Look around! According to research conducted by SeaChange Capital Partners and The Lodestar Foundation, strategic alliances and restructuring usually occur between organizations that already know each other well, while less than five percent involve organizations that have no pre-existing connections. As board members, you can be extremely helpful in examining your networks to identify potential partners. Existing relationships and trust can be enormously helpful as organizations set the stage for a first conversation about a potential strategic alliance or restructuring, so it’s wise to consider how board members can be helpful. That said, board members should avoid initiating a conversation with a potential partner without being empowered to do so by the full board (in cases of mergers or acquisitions) or by the executive (in other programmatic partnerships). Visit the Resources page for more information and tools for finding the right partner.
It depends. One of the biggest fears about strategic alliances and restructuring is that staff will lose jobs. While it may be true that a strategic alliance or restructuring can create duplication in roles that leads to some job loss, the majority of strategic partnerships do not result in immediate job loss. A search of organizations in the Nonprofit Collaboration Database shows that only 26 percent reported a consolidation of staff positions or of management and administration after the collaboration (177 out of 683 organizations). This compares to 97 percent of the same organizations that reported increased efficiencies and effectiveness and to 96 percent that reported a positive impact on the community.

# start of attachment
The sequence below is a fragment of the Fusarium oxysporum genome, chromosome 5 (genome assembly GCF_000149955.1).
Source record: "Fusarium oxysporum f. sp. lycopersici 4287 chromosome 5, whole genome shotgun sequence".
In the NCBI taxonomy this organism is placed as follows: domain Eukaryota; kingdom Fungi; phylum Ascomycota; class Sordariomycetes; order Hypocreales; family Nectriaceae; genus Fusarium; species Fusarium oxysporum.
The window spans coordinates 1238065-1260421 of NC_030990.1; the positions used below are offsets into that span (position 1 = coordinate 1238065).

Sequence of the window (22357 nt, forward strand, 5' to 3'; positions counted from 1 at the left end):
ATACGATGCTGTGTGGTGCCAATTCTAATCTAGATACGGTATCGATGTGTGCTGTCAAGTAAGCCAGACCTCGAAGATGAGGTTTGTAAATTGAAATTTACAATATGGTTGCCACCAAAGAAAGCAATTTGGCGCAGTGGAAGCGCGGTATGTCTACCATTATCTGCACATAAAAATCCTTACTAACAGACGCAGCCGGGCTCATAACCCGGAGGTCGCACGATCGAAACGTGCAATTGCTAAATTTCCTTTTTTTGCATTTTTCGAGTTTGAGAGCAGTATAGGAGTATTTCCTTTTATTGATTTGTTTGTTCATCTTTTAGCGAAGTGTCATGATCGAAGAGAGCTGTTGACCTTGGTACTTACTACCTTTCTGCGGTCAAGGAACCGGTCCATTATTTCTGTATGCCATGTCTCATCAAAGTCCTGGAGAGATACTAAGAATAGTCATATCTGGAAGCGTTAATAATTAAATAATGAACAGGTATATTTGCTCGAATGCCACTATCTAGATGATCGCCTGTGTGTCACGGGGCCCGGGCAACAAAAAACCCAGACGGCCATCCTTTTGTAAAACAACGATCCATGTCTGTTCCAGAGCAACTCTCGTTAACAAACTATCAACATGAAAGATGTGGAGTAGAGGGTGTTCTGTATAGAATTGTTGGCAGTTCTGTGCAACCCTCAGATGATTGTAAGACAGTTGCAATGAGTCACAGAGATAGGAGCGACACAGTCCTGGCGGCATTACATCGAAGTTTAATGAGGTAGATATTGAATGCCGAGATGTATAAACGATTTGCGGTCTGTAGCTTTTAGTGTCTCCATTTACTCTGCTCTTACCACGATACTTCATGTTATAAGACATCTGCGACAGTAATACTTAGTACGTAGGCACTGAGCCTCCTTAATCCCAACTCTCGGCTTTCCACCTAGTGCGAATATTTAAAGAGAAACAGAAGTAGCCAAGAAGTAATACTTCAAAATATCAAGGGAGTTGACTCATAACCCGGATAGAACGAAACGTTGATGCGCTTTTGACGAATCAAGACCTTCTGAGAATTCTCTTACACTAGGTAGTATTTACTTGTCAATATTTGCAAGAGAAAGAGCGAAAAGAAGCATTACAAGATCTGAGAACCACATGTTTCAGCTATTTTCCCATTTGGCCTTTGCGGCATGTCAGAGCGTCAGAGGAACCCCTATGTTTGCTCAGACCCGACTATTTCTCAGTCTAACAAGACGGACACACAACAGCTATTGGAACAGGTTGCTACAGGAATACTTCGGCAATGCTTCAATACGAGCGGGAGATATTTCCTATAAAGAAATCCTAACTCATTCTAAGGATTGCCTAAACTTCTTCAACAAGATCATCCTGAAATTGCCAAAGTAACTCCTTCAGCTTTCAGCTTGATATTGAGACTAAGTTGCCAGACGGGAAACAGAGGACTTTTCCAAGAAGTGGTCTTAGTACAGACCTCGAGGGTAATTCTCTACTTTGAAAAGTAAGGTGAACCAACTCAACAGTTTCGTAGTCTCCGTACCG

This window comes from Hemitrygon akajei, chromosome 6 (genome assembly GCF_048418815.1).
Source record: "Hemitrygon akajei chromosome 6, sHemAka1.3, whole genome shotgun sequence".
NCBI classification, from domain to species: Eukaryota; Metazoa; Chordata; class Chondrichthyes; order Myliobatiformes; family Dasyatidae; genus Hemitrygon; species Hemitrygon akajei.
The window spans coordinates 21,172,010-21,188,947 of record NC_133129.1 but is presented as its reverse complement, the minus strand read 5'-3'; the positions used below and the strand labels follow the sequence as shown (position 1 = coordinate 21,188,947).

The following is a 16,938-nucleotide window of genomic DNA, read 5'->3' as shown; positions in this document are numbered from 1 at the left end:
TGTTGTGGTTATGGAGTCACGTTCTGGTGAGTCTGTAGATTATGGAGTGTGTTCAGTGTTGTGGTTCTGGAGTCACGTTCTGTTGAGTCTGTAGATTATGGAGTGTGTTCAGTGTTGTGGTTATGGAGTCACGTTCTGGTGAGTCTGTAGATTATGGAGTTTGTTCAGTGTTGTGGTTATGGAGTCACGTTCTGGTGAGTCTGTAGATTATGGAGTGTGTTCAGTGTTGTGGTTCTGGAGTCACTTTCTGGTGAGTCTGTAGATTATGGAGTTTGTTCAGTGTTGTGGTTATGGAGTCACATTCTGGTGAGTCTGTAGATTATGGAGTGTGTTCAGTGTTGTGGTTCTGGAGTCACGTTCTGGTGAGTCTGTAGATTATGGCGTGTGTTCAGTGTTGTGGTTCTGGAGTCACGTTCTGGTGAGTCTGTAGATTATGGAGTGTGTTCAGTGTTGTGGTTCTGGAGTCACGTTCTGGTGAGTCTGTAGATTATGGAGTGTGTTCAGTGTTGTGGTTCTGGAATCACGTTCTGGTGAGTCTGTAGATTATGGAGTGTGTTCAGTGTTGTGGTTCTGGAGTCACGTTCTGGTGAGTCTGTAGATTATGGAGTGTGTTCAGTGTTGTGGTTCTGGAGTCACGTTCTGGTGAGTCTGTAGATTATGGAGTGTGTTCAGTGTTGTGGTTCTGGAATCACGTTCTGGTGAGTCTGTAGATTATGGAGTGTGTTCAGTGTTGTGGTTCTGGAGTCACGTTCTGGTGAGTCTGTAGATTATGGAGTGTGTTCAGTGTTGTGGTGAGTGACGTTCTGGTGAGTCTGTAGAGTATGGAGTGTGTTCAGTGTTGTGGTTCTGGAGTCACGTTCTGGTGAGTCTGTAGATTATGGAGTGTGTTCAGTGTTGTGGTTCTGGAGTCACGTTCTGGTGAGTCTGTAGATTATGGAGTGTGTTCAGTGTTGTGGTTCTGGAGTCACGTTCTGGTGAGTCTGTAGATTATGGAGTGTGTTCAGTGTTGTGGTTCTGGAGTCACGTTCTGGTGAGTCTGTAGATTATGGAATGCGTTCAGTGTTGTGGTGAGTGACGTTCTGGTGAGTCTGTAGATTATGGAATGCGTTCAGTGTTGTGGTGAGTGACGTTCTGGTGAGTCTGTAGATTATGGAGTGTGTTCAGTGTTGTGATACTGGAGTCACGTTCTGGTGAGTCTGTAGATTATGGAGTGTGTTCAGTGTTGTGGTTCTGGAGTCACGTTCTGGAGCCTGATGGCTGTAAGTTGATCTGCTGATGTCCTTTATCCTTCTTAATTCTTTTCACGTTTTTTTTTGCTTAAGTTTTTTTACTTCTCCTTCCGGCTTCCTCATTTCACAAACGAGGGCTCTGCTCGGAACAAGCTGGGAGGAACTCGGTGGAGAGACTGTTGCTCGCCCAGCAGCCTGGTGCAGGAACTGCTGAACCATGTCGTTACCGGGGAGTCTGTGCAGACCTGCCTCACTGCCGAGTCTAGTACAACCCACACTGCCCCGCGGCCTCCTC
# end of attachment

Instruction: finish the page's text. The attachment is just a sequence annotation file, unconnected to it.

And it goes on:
Not necessarily. Some strategic alliances or restructurings enable each entity to maintain some version of its independent identity or brand. Some groups decide that their existing brands are so well recognized with their constituents that preserving some aspect of their brands will enable them to better serve their core purpose. Others decide that moving forward with one unified brand is more important, and that doing so will actually strengthen their ability to serve their core purpose. As long as leaders stay focused on what’s most important — serving the larger purpose — the branding question can be appropriately answered in a number of different ways.
Unlike mergers in the for-profit section, which are often done in secrecy, nonprofit strategic alliances and restructuring are not always kept confidential. In fact, there is some evidence that speaking openly about the possibility of a strategic alliance or restructuring — particularly internally with staff and other key stakeholders — can help position the partnership for success. That said, the potential partners should be very clear about how, what, and when they will share information, so as to ensure that neither party gets caught off guard or unprepared.